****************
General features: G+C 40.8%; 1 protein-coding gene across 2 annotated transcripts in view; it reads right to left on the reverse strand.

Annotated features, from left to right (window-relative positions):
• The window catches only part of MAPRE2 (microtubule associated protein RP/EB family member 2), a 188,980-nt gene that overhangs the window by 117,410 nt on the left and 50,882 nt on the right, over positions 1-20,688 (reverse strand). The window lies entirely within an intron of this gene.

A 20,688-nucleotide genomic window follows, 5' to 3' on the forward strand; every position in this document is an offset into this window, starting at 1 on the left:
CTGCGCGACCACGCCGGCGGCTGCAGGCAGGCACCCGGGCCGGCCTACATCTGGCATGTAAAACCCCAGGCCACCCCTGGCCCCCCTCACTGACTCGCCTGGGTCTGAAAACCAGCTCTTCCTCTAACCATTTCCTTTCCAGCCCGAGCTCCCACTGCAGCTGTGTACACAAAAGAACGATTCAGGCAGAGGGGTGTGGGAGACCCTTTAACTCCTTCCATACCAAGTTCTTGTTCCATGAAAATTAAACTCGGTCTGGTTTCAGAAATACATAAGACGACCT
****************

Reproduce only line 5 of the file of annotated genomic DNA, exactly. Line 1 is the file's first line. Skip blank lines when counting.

CTGCGCGACCACGCCGGCGGCTGCAGGCAGGCACCCGGGCCGGCCTACATCTGGCATGTAAAACCCCAGGCCACCCCTGGCCCCCCTCACTGACTCGCCTGGGTCTGAAAACCAGCTCTTCCTCTAACCATTTCCTTTCCAGCCCGAGCTCCCACTGCAGCTGTGTACACAAAAGAACGATTCAGGCAGAGGGGTGTGGGAGACCCTTTAACTCCTTCCATACCAAGTTCTTGTTCCATGAAAATTAAACTCGGTCTGGTTTCAGAAATACATAAGACGACCT